SGN-PAR55M - Pump Action System
The system starts with a basic plunger head build.
In my example i simply cut a circle out of a thick rubber sheet to match the 55mm ID of the plunger tube (i had to do a few test fitments with some trial & error to get the ideal circle dimensions), then sandwiched the rubber circle within 2 pieces of plastic discs (any other suitable disc shaped materials can also be used).
Its best to use rubber material which is thick and rigid enough not to fold when under pressure, this ensures there is no air leakage during usage.
The plunger head is bolted securely onto the plunger rod and end cap with a large screw.
Yes... i know, many expert blaster builders will bemoan my use of such a rudimentary plunger head setup, it definitely isn't as sophisticated as the skirt seal plunger heads seen on other blaster designs. It was actually intended to be just a quick setup for testing purposes, but surprisingly it could still achieve 100% air seal and optimal performance with this simple plunger head configuration, so i decided to just stick with it for simplicity (watch the demo video below to check out the air seal performance).
To create the pump action system, i cut guide slots into a length of 20mm PVC pipe at the shoulder stock section. I used a Dremel with a cutting bit for wood/pvc (metal disc with serrated edges) to cut the slots.
The slot length is around 15cm (approx. 6") to match my intended plunger draw. The slot height is around 5mm, to accommodate the bolt that will be used for the priming bar.
A pair of matching slots is also cut into the 13mm PVC plunger rod to facilitate the linkages within the pump action system.
The measurements on the cut-out slots have to be accurate and aligned correctly. Just take your time and measure everything properly beforehand. With abit of steady cutting and patience, its quite a straightforward task to accomplish.
Remember the modular PVC Pipe Catch Ring & Trigger
component from the SGN-R3L
? If you have already built a set, then most of your work is already done! Simply take your existing catch & trigger component and just connect it up to the shoulder stock design of your choice.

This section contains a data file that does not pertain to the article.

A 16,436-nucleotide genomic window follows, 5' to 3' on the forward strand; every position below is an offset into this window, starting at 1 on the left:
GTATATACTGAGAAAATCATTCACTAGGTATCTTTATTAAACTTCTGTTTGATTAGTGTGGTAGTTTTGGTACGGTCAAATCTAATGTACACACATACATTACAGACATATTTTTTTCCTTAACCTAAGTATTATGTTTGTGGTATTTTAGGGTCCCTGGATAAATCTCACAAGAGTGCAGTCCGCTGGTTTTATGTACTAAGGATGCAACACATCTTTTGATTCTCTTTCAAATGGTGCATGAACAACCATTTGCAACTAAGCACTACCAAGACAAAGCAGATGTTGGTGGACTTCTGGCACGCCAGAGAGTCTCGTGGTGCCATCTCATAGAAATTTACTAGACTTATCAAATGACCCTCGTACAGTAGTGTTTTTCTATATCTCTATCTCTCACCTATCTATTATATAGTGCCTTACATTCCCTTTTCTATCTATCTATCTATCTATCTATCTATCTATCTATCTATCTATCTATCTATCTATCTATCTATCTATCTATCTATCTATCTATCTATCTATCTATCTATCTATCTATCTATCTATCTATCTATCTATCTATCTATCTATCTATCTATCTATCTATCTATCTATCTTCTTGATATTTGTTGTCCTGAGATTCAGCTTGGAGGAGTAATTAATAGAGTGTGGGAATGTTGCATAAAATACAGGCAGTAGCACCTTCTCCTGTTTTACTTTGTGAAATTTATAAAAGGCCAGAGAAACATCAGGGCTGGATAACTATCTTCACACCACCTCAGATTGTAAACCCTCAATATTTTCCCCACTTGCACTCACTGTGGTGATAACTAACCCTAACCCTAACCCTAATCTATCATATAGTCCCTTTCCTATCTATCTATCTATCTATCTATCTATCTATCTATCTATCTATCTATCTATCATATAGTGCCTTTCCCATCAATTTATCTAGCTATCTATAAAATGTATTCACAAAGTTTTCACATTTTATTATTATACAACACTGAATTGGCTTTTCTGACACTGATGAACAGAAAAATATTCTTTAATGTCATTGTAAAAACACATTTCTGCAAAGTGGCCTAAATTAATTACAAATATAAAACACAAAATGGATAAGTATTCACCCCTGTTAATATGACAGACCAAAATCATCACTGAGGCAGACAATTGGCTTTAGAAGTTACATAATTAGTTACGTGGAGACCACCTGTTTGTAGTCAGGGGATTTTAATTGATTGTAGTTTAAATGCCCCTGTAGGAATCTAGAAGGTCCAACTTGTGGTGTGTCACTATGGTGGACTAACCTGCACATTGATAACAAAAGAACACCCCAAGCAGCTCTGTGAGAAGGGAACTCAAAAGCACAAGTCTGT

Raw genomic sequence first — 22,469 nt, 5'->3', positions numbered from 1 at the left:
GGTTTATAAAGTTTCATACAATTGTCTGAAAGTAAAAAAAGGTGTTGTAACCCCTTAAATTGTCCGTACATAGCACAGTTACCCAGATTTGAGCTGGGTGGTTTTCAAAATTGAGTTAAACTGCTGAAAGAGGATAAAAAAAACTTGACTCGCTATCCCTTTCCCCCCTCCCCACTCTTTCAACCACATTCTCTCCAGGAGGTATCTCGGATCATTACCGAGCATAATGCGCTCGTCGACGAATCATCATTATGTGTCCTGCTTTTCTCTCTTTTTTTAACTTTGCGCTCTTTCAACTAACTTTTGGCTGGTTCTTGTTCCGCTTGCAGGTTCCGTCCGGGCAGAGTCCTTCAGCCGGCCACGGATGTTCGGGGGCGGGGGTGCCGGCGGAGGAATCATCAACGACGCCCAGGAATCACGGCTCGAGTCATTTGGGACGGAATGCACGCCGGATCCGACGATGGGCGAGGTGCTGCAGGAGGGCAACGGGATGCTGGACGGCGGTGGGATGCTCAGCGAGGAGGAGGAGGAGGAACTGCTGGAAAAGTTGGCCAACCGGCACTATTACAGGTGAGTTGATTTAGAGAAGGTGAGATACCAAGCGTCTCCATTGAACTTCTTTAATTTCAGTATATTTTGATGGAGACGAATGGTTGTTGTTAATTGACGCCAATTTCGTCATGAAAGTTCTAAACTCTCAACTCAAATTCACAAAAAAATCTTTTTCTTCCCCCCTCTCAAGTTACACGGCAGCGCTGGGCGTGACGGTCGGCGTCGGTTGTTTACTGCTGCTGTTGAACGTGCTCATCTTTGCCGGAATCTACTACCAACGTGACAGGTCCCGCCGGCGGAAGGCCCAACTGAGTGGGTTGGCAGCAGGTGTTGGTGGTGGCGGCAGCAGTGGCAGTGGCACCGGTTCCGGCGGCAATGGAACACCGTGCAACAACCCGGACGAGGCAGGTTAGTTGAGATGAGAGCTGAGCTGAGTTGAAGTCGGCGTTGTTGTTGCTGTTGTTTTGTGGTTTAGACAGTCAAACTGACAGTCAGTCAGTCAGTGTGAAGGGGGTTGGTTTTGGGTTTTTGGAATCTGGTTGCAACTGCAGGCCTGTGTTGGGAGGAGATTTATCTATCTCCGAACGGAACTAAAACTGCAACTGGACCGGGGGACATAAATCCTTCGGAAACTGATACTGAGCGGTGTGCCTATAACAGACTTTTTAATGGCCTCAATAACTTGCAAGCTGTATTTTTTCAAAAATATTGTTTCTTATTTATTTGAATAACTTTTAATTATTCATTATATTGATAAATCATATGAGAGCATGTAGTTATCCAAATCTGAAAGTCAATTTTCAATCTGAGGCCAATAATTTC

The advantage of these modular components is that you can just swap them around or replace them easily.
If you've not built your modular PVC pipe catch & trigger component yet, then just refer to the SGN-R3L
overview to see how its made.
Assemble the plunger tube. I use a section of 55mm ID PVC pipe with matching front and rear pipe reducers. The plunger rod and spring are positioned inside the plunger tube.
The pipe reducers are secured with counter-sunk machine screws, this is so that the pump grip can slide over the reducers without getting blocked by any protruding screw heads.
Notice also in the above photo... other than the catch, trigger and reducer sections, there are no machine screws securing the rest of the pipes and joints?
I discovered that with this design, most of the pipe parts are connected in a set and are not load bearing sections, so the entire blaster can work perfectly even when those sections are not bolted together. This also helps to facilitate easier and quicker swapping of parts.
To assemble it, simply pull the trigger (to open the catch), then connect the plunger tube/rod section and the catch/trigger/shoulder stock section together. Note how the plunger rod slots are aligned with the shoulder stock slots.
With this modular assembly method, both the front and rear section can also be easily detached by just pulling them apart for maintainence or transportation, no tools required.
The large plunger volume will generate alot more vacuum draw behind the plunger head when it propels forward during firing, so make sure there are enough air relief holes drilled into the rear reducer to offset the vacuum draw (if air relief holes are not done or insufficient, the vacuum draw will slow down or even stop the plunger from moving forward).
Next, we'll now proceed on to the pump grip.
In my example, i used a section of 70mm ID PVC pipe, this particular pipe size fits smoothly over the front & rear reducers i used, therefore perfect for use as the pump grip.
Do a test fit and match the grip length required, then cut out the shape (length will depend on the overall dimensions of your particular pipes and joints).
The pump grip is sleeved over the reducers and secured to the plunger rod via a long carriage bolt and nut threaded though the shoulder stock and plunger rod slots.
The grip section can be easily detached anytime by simply unscrewing the bolt.
Make sure the pump grip is able to move smoothly back and forth. Some additional trimming on the slots or parts in contact may be required to fine tune the fitment.
The pump action grip also acts as a kind of blaster casing cover for the PAR55M, giving it a sort of "carapace" shell casing. Makes the design look abit more cohesive.
Edited by SgNerf, 29 April 2011 - 12:54 PM.